Migrant Apprehensions At Southern Border Surge During Pandemic


Marlo Safi Culture Reporter
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Apprehensions at the southwest U.S. border with Mexico plummeted in April when the coronavirus pandemic caused countries across the world to lockdown. 

But as the fall months approached, despite the coronavirus still spreading throughout the U.S., apprehensions of aliens at the border surged in September, reaching 54,771 compared to 16,182 in April, according to U.S. Customs and Border Protection (CBP).  The number of apprehensions in September also surpassed the pre-pandemic numbers in the 5 months prior to lockdowns in March. In October 2019, there were 35,402 apprehensions.

Matthew Dyman, a public affairs specialist at CBP, explained to the Caller why the uptick may have occurred despite the continuing public health risk of the coronavirus.

View of a recently reinforced section of the US-Mexico border as seen from Tecate, Baja California State, Mexico, on October 7, 2020. -(Photo by GUILLERMO ARIAS/AFP via Getty Images)

“It could be the initial shock of the pandemic has subsided, and migrants have decided to continue putting their lives in the hands of callous, ruthless smugglers (often repeatedly) who treat them like cattle, or leave them for dead,” Dyman said. 

Immigration experts predicted an increase in the number migrants would occur “once restrictions on mobility are lifted,” Andrew Selee, president of the Migration Policy Institute, a non-partisan think tank, told CNN in October. 

“The consensus was that the desire of people to migrate is greater now than it’s ever been because of the economic situation,” Selee added, basing his explanation off of discussions with Latin American officials, according to CNN.

Poverty was also expected to strike people in Latin America during the pandemic, affecting “almost 230 million people” and pushing almost 95 million of those affected into extreme poverty, Alicia Bárcena, the head of the United Nations regional body for Latin America and the Carribean said in July. 

Border Patrol has also reported an increase in people being smuggled into the U.S. in the back of tractor trailers. In May, 54 people were in the rear of a trailer at the I-35 checkpoint, illegally present in the U.S., according to Fox 5 NY. The people were from Mexico, Ecuador, Nicaragua, and Honduras, and were all taken into custody. In the 6 days prior to that inspection, 102 people were found in tractor trailers trying to pass the border.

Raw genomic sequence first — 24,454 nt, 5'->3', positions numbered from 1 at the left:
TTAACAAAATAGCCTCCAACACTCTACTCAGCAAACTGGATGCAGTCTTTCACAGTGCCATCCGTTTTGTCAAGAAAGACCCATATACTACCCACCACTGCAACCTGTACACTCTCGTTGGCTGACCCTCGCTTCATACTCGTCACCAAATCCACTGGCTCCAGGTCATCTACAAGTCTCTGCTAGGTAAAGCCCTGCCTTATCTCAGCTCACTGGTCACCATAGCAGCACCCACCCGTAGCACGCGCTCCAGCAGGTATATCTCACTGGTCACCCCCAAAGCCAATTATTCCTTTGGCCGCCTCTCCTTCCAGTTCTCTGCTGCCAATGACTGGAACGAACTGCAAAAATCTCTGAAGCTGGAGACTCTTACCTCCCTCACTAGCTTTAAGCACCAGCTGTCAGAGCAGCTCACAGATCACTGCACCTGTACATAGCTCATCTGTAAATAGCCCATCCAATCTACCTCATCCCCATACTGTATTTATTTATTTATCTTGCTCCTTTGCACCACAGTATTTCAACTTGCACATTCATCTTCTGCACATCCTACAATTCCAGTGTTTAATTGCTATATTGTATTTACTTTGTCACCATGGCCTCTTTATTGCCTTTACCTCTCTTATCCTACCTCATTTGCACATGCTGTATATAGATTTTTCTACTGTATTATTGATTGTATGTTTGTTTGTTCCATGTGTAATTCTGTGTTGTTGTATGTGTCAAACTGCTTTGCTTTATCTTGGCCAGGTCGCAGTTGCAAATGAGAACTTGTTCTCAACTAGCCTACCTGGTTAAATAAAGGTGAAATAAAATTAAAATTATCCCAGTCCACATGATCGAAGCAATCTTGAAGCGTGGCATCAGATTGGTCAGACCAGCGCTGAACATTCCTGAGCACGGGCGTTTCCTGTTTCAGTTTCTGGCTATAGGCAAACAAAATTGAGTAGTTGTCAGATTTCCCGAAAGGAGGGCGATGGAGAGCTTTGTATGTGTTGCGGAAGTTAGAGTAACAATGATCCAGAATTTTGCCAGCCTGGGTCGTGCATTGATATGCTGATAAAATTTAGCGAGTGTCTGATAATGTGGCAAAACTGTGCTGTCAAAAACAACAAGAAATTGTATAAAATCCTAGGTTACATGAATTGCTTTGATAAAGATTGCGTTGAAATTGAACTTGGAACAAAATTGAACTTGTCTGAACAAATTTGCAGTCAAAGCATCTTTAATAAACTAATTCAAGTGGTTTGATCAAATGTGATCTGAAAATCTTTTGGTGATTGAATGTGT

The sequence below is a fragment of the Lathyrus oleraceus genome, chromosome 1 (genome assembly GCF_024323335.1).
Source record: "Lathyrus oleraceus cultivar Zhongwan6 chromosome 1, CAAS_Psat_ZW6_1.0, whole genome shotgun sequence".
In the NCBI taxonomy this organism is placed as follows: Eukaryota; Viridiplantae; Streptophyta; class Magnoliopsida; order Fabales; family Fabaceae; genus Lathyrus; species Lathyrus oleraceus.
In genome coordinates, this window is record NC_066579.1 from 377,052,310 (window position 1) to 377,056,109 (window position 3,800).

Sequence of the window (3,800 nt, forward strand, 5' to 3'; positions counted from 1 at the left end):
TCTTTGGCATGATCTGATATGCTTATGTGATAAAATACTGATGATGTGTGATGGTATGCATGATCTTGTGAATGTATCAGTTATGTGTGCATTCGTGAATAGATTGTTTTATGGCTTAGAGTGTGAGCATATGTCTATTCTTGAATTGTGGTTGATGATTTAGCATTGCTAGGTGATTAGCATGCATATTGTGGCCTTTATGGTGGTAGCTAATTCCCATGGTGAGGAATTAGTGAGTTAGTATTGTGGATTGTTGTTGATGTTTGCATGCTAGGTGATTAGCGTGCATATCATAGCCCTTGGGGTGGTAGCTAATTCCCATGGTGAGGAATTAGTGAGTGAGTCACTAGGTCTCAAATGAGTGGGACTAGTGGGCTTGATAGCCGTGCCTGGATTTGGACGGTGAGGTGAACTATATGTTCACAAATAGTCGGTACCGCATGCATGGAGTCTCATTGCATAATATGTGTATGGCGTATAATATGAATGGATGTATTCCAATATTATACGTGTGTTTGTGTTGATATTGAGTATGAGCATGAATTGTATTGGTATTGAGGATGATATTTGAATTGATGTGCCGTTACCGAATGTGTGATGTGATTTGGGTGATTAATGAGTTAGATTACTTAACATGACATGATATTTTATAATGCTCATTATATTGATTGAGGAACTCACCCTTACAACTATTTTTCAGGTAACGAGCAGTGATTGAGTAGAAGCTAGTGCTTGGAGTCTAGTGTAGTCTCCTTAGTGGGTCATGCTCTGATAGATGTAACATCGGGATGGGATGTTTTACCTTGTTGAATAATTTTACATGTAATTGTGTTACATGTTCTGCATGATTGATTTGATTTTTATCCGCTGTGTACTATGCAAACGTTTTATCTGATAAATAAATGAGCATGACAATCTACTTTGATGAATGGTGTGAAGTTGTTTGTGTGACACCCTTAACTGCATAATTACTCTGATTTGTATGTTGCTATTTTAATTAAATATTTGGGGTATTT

“Migrants are endangering infecting themselves, and everyone around them by being jammed into tractor trailers and stash houses. And they can potentially bring that to American communities, or friends and family they may have here,” Dyman told the Caller. 

“It would take just a small number of individuals with COVID-19 to infect a large number of detainees and CBP personnel and potentially overwhelm local healthcare systems along the border.”

Due to the pandemic, beginning in March, CBP began prohibiting the entry of certain persons who potentially pose a health risk either by virtue of being subject to previously announced travel restrictions or because they unlawfully entered the country to bypass health screening measures. To help prevent the spread of the virus, people apprehended at the border would not be held in congregate areas, and instead be expelled to their country of last transit, according to CBP.

A migrant carrying a toddler stands in front of the border wall that divides Sunland Park, New Mexico, United States, with Ciudad Juarez, state of Chihuahua, Mexico on March 14, 2020. (Photo by HERIKA MARTINEZ/AFP via Getty Images)

“Every week, CBP encounters thousands of un-screened, un-vetted and un-authorized migrants from countries affected by COVID-19 who have crossed our borders illegally. So, the Centers for Disease Control and Prevention determined that the introduction and spread of COVID-19 in CBP stations and temporary holding facilities presents a danger to illegal border crossers, our frontline agents and officers, doctors and nurses, and the American public.”

Dyman says that while there has been an increase in border apprehensions, illegal drug and human smuggling activities have decreased in areas where there’s a wall system. Illegal cross-border traffic has instead shifted to areas with legacy barriers or none at all. So far, 400 miles of wall have been completed so far, he says. (RELATED: ‘It Used To Be A High Traffic Smuggle Area’: Border Patrol Chief Describes How Floating Fence Has Improved Safety At US-Mexico Border)

“Deploying wall system in high priority areas—particularly urban areas where illegal border crossers can quickly vanish into the surrounding community—allows USBP to decide where border crossings take place, not smugglers, and USBP can deploy personnel and technology in complement to border barrier.”